In the days since a six-woman jury returned a not guilty verdict in the George Zimmerman trial, protests have broken out in communities across the country and people representing a rainbow of cultures and ethnicities have vowed to fight against a system they assert places no value on the lives of African Americans.
The acquittal of George Zimmerman brings to a close a three-week trial in a racially-charged case that polarized the nation and illustrated the deep divide that still separates America.
For more than 40 years, Januwa Moja has designed exquisite African-inspired outfits far from the runways of London, Paris and Milan.
For more than two years, the statue of Frederick Douglass stood in the foyer of One Judiciary Square in Northwest, destined for the Capitol but stuck in a political and legislative limbo. But all that changed on June 19.
The Washington Informer Wins in Sports Category
Tsedey Aragie was recognized by public access channel DCTV with two awards for excellence: New Producer of the Year and Innovative Program of the Year for creativity, production quality and audience impact.
Wayne Strickland's face captured the disdain he said he feels upon hearing that former D.C. Council member Michael A. Brown pled guilty last week to taking $55,000 in bribes from FBI undercover agents.
For more than a month after 17-year-old Trayvon Martin was shot and killed in Sanford, Fla., hundreds of thousands of angry protestors across the United States and in cities around the world, took to the streets. In perhaps a week or so, George Zimmerman's murder trial will begin, and America will once again be embroiled in a case that generated widespread outrage in many quarters and exposed a deeply polarized nation.
The statement that best captures the mission of the District’s Department of Housing and Community Development is to keep people in their homes, the agency’s director said.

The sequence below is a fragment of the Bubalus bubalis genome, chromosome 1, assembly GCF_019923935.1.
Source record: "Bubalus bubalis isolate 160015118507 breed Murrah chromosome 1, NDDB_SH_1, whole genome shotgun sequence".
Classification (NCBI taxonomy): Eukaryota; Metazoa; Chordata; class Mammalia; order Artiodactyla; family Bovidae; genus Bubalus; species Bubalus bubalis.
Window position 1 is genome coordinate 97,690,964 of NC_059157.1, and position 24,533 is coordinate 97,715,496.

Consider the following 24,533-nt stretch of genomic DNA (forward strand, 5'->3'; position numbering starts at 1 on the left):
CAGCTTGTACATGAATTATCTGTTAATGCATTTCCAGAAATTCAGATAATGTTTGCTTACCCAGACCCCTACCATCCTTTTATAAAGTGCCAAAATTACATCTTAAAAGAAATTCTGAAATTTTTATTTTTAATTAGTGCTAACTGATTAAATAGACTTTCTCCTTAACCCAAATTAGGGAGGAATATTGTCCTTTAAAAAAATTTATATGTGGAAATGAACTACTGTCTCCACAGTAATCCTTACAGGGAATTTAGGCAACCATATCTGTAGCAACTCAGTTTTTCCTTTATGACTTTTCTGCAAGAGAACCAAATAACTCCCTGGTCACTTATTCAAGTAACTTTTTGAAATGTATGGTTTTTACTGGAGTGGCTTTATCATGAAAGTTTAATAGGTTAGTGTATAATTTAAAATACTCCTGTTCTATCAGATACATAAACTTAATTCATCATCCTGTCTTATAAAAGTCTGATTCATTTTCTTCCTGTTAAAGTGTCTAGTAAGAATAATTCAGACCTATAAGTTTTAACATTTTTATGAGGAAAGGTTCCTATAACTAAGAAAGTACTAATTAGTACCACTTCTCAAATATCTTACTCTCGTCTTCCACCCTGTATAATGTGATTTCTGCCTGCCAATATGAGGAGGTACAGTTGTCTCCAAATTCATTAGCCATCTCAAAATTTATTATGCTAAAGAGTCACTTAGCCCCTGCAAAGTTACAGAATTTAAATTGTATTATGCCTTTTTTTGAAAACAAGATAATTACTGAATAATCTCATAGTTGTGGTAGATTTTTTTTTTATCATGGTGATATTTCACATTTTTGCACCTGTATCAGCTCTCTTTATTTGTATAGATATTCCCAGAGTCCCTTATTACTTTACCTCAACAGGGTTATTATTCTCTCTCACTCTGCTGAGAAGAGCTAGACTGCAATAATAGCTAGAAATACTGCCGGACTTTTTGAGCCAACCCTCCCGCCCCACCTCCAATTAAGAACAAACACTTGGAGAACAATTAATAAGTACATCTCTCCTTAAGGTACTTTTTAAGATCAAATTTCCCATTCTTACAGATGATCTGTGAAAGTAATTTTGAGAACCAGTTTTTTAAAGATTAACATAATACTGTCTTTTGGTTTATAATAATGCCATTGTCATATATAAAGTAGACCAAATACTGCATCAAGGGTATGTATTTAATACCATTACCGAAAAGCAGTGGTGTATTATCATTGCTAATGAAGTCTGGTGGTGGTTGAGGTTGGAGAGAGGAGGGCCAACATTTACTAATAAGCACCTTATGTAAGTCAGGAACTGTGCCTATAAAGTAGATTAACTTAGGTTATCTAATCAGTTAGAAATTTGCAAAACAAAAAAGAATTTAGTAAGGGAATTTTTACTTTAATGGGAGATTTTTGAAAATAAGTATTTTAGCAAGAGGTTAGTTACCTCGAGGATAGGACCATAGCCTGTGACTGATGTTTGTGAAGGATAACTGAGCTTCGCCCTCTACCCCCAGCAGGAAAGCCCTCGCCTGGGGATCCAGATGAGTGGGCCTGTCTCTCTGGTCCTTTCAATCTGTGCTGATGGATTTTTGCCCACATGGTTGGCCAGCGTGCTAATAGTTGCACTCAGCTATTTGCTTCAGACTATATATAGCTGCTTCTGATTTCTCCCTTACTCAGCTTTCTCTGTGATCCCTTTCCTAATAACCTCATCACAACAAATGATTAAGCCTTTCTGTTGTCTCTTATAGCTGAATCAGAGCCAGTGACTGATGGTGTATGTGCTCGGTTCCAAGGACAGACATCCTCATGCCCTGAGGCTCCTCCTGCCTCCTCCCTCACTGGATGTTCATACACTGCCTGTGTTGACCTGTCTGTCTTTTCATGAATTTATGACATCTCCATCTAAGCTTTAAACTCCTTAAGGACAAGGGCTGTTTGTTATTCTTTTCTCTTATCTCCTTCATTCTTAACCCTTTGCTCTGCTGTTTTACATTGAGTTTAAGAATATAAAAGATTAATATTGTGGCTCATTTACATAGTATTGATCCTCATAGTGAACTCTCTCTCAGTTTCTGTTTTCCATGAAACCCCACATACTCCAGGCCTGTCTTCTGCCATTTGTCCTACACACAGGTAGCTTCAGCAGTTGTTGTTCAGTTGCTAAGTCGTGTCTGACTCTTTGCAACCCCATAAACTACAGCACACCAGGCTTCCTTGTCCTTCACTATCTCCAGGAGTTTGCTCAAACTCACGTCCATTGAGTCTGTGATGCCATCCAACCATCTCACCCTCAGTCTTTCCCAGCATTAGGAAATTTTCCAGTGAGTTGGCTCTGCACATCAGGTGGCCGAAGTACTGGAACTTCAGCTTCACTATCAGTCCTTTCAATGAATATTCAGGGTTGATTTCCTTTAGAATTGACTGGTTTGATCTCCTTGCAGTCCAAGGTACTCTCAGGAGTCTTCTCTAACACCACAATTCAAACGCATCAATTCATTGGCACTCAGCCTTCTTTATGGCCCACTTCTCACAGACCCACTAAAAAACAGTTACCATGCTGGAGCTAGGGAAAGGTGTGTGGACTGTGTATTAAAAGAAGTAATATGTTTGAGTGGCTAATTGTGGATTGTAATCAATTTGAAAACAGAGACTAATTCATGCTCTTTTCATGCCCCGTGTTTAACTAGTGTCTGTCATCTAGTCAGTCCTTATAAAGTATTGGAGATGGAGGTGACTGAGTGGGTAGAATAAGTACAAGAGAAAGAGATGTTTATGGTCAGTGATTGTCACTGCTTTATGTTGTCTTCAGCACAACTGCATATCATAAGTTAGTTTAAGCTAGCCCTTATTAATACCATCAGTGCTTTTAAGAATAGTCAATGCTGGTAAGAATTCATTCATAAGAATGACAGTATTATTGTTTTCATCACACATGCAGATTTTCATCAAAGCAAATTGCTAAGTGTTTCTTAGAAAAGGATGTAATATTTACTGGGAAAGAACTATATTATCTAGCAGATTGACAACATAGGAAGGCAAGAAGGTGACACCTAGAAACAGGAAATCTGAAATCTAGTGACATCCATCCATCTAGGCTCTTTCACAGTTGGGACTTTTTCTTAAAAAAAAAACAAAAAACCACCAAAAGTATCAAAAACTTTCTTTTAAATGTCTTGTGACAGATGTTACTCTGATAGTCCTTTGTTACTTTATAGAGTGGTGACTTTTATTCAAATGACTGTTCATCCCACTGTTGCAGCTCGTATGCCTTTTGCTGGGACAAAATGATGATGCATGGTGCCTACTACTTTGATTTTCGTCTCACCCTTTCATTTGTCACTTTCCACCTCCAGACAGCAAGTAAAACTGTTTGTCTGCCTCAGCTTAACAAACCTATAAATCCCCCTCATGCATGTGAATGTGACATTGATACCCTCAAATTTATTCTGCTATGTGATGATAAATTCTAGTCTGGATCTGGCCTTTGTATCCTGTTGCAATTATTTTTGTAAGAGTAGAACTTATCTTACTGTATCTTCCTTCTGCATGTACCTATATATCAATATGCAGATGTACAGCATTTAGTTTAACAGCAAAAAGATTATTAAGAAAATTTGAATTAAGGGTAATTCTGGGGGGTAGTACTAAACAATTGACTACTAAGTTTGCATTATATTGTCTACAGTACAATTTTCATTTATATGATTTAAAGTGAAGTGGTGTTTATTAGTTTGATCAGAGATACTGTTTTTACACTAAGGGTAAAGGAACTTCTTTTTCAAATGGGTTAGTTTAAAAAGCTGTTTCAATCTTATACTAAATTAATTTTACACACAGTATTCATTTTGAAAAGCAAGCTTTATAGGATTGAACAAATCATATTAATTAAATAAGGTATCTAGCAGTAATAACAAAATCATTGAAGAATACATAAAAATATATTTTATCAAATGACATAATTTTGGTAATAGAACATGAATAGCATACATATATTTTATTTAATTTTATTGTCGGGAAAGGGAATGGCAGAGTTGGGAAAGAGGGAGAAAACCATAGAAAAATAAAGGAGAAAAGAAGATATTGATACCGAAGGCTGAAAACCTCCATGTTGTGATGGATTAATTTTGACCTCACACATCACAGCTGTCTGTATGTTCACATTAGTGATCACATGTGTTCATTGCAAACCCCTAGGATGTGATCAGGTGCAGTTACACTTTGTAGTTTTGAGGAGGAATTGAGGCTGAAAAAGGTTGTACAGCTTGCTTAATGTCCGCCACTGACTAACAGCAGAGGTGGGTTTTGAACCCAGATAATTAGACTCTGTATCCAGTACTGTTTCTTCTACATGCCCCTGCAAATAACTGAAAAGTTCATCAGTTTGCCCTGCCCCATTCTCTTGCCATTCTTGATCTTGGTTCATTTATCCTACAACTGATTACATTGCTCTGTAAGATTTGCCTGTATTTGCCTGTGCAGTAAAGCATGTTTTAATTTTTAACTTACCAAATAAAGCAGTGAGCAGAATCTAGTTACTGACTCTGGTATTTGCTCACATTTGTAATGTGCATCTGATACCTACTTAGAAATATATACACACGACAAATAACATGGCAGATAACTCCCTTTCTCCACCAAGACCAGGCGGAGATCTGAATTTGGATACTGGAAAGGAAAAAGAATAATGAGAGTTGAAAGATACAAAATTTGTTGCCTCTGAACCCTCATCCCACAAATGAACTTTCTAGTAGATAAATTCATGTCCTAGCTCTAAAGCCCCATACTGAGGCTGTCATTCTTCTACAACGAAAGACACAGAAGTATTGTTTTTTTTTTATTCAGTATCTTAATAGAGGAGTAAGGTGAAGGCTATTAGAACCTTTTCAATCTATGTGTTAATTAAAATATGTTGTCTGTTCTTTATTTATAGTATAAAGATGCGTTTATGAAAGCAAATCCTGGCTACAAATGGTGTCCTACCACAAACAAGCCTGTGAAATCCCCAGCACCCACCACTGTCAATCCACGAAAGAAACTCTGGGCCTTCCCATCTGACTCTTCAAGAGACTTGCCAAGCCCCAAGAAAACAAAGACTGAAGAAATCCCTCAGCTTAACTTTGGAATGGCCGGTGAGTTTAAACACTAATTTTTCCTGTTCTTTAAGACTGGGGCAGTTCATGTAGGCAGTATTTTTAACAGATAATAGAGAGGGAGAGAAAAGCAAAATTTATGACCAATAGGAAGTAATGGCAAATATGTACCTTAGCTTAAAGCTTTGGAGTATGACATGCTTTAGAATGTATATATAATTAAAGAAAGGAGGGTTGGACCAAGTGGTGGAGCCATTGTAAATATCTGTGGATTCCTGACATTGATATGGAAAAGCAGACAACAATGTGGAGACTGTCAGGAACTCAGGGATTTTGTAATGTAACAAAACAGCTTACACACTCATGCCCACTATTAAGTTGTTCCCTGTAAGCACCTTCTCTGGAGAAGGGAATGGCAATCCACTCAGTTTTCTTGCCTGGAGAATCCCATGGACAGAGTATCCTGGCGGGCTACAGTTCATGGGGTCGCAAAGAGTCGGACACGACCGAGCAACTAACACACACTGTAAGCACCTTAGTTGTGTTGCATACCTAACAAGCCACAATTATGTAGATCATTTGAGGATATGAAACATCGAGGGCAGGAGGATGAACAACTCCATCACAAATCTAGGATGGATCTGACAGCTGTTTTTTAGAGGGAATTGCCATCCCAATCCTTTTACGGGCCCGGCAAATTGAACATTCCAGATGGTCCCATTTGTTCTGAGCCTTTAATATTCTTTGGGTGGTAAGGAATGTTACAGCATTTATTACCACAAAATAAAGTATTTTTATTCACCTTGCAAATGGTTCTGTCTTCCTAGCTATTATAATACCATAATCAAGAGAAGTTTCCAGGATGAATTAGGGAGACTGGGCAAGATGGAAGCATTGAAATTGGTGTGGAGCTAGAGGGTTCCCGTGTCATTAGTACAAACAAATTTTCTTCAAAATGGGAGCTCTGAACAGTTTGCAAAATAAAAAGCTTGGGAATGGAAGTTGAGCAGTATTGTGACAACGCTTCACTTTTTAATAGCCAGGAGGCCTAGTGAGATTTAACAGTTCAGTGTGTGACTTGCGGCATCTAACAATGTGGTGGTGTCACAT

There has been universal praise in the African American and legal communities following the nomination of U.S. District Court Judge Robert Wilkins to the U.S. Court of Appeals.
After three years as Small Business Administration Deputy Administrator, Marie Johns decided two weeks ago to embark on what amounts to a farewell tour just prior to her departure.
In 2012, more than 265,000 minorities were reported missing in the U.S., the reason the Black and Missing Foundation, Inc., hosted its first annual "Hope Without Boundaries" 5K Run/Walk at National Harbor in Ft. Washington, Md.
The District of Columbia recently passed a critical federal test of its Health Benefits Exchange IT system, and that has paved the way for the city to push toward establishing a comprehensive health plan for uninsured residents.
Sheila E was in town May 16 to perform at a tribute concert celebrating the life of the late Chuck Brown, the Godfather of Go-Go.
D.C. Council member Anita Bonds prevailed in a special election race that pundits and commentators up to the last hours of the months-long campaign said would be decided by perhaps as few as a couple hundred votes.
Defying Expectations. These words – emblazoned on the front page of Africare's 2013 annual report – embody the organization's 40-year quest to present an African reality to the world that is fact not fiction.
Two lucky District residents will become the proud owners of two new homes in a lottery drawing later this spring.
In 1969, Angela Davis was every white man's worst nightmare: Educated, possessor of a formidable intellect, black, assertive, an activist, a woman, and a communist.